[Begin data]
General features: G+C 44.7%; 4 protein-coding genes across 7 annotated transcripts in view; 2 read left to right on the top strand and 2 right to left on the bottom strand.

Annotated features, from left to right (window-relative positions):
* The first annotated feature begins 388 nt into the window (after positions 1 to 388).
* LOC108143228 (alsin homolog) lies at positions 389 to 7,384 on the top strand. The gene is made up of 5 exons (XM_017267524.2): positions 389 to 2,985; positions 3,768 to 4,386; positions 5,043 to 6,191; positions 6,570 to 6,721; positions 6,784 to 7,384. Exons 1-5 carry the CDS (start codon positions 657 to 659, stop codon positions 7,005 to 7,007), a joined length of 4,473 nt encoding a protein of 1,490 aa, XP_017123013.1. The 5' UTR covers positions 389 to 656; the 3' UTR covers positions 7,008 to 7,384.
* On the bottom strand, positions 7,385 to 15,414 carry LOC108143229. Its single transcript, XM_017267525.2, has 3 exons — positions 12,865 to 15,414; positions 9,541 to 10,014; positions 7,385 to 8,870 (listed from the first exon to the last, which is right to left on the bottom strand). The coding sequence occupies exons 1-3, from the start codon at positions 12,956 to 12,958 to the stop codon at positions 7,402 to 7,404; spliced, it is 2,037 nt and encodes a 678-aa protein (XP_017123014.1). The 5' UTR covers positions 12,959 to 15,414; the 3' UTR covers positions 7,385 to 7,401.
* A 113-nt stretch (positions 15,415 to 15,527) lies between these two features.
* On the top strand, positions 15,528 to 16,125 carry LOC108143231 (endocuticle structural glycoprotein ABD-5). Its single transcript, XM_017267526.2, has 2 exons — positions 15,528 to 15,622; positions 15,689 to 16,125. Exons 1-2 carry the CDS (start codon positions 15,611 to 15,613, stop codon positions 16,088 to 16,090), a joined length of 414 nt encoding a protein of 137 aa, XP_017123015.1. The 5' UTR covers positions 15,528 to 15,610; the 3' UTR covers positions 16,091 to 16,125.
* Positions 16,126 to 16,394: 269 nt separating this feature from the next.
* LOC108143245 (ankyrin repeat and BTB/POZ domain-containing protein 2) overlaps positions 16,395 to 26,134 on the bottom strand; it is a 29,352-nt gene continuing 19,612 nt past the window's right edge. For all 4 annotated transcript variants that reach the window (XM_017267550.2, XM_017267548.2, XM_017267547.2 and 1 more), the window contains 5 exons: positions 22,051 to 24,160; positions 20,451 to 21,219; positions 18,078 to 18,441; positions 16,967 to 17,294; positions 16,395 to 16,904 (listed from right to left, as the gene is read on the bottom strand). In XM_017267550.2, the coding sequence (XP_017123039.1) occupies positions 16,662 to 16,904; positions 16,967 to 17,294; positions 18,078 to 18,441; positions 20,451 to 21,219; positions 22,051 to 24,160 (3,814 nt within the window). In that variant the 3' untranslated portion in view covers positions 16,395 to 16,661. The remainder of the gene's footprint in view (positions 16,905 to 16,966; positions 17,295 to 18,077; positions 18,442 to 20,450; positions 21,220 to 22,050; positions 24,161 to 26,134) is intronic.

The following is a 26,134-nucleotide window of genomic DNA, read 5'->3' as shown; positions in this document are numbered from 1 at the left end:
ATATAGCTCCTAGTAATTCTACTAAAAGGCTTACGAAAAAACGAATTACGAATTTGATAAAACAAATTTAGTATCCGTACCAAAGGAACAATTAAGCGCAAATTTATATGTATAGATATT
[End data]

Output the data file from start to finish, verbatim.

General features: G+C 44.7%; 4 protein-coding genes across 7 annotated transcripts in view; 2 read left to right on the top strand and 2 right to left on the bottom strand.

Annotated features, from left to right (window-relative positions):
* The first annotated feature begins 388 nt into the window (after positions 1 to 388).
* LOC108143228 (alsin homolog) lies at positions 389 to 7,384 on the top strand. The gene is made up of 5 exons (XM_017267524.2): positions 389 to 2,985; positions 3,768 to 4,386; positions 5,043 to 6,191; positions 6,570 to 6,721; positions 6,784 to 7,384. Exons 1-5 carry the CDS (start codon positions 657 to 659, stop codon positions 7,005 to 7,007), a joined length of 4,473 nt encoding a protein of 1,490 aa, XP_017123013.1. The 5' UTR covers positions 389 to 656; the 3' UTR covers positions 7,008 to 7,384.
* On the bottom strand, positions 7,385 to 15,414 carry LOC108143229. Its single transcript, XM_017267525.2, has 3 exons — positions 12,865 to 15,414; positions 9,541 to 10,014; positions 7,385 to 8,870 (listed from the first exon to the last, which is right to left on the bottom strand). The coding sequence occupies exons 1-3, from the start codon at positions 12,956 to 12,958 to the stop codon at positions 7,402 to 7,404; spliced, it is 2,037 nt and encodes a 678-aa protein (XP_017123014.1). The 5' UTR covers positions 12,959 to 15,414; the 3' UTR covers positions 7,385 to 7,401.
* A 113-nt stretch (positions 15,415 to 15,527) lies between these two features.
* On the top strand, positions 15,528 to 16,125 carry LOC108143231 (endocuticle structural glycoprotein ABD-5). Its single transcript, XM_017267526.2, has 2 exons — positions 15,528 to 15,622; positions 15,689 to 16,125. Exons 1-2 carry the CDS (start codon positions 15,611 to 15,613, stop codon positions 16,088 to 16,090), a joined length of 414 nt encoding a protein of 137 aa, XP_017123015.1. The 5' UTR covers positions 15,528 to 15,610; the 3' UTR covers positions 16,091 to 16,125.
* Positions 16,126 to 16,394: 269 nt separating this feature from the next.
* LOC108143245 (ankyrin repeat and BTB/POZ domain-containing protein 2) overlaps positions 16,395 to 26,134 on the bottom strand; it is a 29,352-nt gene continuing 19,612 nt past the window's right edge. For all 4 annotated transcript variants that reach the window (XM_017267550.2, XM_017267548.2, XM_017267547.2 and 1 more), the window contains 5 exons: positions 22,051 to 24,160; positions 20,451 to 21,219; positions 18,078 to 18,441; positions 16,967 to 17,294; positions 16,395 to 16,904 (listed from right to left, as the gene is read on the bottom strand). In XM_017267550.2, the coding sequence (XP_017123039.1) occupies positions 16,662 to 16,904; positions 16,967 to 17,294; positions 18,078 to 18,441; positions 20,451 to 21,219; positions 22,051 to 24,160 (3,814 nt within the window). In that variant the 3' untranslated portion in view covers positions 16,395 to 16,661. The remainder of the gene's footprint in view (positions 16,905 to 16,966; positions 17,295 to 18,077; positions 18,442 to 20,450; positions 21,220 to 22,050; positions 24,161 to 26,134) is intronic.

The following is a 26,134-nucleotide window of genomic DNA, read 5'->3' as shown; positions in this document are numbered from 1 at the left end:
ATATAGCTCCTAGTAATTCTACTAAAAGGCTTACGAAAAAACGAATTACGAATTTGATAAAACAAATTTAGTATCCGTACCAAAGGAACAATTAAGCGCAAATTTATATGTATAGATATT